It’s a Love Story—Involving Vampires: The Cinematic Trope of the Wedded Bloodsucker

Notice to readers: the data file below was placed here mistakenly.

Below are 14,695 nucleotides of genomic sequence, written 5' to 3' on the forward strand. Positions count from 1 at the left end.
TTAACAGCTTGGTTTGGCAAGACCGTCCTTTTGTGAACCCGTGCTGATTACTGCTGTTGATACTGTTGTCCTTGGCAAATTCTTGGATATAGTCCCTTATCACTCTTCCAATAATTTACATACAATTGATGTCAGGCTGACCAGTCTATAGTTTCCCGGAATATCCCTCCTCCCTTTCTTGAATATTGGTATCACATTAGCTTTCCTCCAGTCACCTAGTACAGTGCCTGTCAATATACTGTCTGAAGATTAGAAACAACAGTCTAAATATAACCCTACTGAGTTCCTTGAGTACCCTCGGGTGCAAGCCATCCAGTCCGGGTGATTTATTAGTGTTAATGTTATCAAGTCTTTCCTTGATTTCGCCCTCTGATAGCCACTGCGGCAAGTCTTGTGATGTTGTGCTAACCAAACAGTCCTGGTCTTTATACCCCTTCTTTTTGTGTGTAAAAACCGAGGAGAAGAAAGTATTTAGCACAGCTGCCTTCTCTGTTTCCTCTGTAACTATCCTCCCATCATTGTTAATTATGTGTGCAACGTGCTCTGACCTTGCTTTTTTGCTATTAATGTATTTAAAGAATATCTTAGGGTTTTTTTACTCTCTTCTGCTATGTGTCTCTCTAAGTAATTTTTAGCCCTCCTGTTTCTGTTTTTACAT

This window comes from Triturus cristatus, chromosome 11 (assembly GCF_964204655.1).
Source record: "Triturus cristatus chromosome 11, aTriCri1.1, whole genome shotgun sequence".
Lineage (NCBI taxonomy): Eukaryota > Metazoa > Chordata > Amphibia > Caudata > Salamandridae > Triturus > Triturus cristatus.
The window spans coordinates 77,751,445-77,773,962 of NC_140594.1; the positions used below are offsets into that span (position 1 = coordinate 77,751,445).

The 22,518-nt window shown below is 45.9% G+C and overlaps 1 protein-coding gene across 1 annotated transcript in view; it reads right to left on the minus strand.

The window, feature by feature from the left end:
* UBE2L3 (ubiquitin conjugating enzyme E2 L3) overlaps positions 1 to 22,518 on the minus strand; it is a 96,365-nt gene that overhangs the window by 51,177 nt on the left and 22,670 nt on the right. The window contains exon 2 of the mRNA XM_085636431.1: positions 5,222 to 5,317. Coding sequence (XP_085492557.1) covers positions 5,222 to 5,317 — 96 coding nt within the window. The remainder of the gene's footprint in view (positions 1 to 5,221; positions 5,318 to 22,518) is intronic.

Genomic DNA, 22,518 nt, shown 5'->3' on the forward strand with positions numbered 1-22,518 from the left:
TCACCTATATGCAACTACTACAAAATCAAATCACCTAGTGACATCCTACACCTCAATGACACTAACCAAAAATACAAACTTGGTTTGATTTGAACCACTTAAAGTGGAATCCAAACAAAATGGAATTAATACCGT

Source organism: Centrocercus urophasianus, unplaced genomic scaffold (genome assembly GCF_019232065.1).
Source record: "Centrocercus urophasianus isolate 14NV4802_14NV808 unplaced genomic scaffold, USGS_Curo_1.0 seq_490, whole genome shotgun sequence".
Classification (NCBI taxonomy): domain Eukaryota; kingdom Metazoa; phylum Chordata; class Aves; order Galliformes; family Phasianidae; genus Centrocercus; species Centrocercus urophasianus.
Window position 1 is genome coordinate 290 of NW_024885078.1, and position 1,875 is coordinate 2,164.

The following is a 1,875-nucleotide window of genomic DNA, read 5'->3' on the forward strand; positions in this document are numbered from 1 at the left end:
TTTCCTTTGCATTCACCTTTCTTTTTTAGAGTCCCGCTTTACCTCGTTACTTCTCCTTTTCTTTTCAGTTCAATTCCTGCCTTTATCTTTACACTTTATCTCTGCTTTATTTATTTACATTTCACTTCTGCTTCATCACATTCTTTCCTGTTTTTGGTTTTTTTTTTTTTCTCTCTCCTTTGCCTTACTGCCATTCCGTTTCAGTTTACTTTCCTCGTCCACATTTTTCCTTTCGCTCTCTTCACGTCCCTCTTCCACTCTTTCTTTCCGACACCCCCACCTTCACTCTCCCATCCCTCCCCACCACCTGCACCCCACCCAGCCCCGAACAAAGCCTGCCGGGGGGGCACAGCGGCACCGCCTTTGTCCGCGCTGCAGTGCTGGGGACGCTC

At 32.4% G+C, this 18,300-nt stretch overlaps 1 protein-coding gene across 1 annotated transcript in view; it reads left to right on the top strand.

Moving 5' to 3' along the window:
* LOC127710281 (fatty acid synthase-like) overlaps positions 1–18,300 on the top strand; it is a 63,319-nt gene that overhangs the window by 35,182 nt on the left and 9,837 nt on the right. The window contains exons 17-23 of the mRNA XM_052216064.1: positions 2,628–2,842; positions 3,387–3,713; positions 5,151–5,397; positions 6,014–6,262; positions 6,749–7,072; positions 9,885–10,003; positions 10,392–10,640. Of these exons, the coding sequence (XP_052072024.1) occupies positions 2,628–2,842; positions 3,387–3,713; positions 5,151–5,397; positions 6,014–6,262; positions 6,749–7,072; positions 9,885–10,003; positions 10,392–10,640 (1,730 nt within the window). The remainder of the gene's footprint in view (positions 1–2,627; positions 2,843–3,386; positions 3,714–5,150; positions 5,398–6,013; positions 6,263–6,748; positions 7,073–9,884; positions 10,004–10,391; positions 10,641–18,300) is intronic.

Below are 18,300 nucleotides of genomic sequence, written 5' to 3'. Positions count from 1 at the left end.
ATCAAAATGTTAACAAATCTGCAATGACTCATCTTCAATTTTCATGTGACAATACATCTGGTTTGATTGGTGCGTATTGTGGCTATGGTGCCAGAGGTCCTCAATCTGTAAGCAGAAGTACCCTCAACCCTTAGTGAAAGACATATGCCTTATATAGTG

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In a recent interview, Jim Jarmusch describes his 2013 film Only Lovers Left Alive as a love story that involves vampires. Independent filmmakers Claire Denis (Trouble Every Day, 2001) and Spike Lee (Da Sweet Blood of Jesus, 2015) refer to their films focusing on blood addicts in married relationships in a similar way. This prompts questions about the trope of the wedded vampire and how a creature that is archetypally solitary, predatory and, above all else, driven by a rapacious need for blood is depicted in intimate, long-term relationships. This chapter traces the cinematic origins of the wedded vampire, which can be found in Tod Browning’s Dracula (1931), and later, in a decidedly more integrated form, in Robert Siodmak’s melodramatic horror Son of Dracula (1943). However, the central focus of the chapter is postmodern film texts first emerging in the 1970s: a period that marked a distinct shift in vampire representations, particularly in terms of narrative structure, allegorical meaning and subjective alignment. Focusing on the films Ganja & Hess (Bill Gunn, 1973), Da Sweet Blood of Jesus, Trouble Every Day and Only Lovers Left Alive, the chapter examines how themes of agency and desire are portrayed in these films—particularly the way the demarcations between predator and prey, sanction and violation, craving and satisfaction, powerfulness and helplessness are negotiated.
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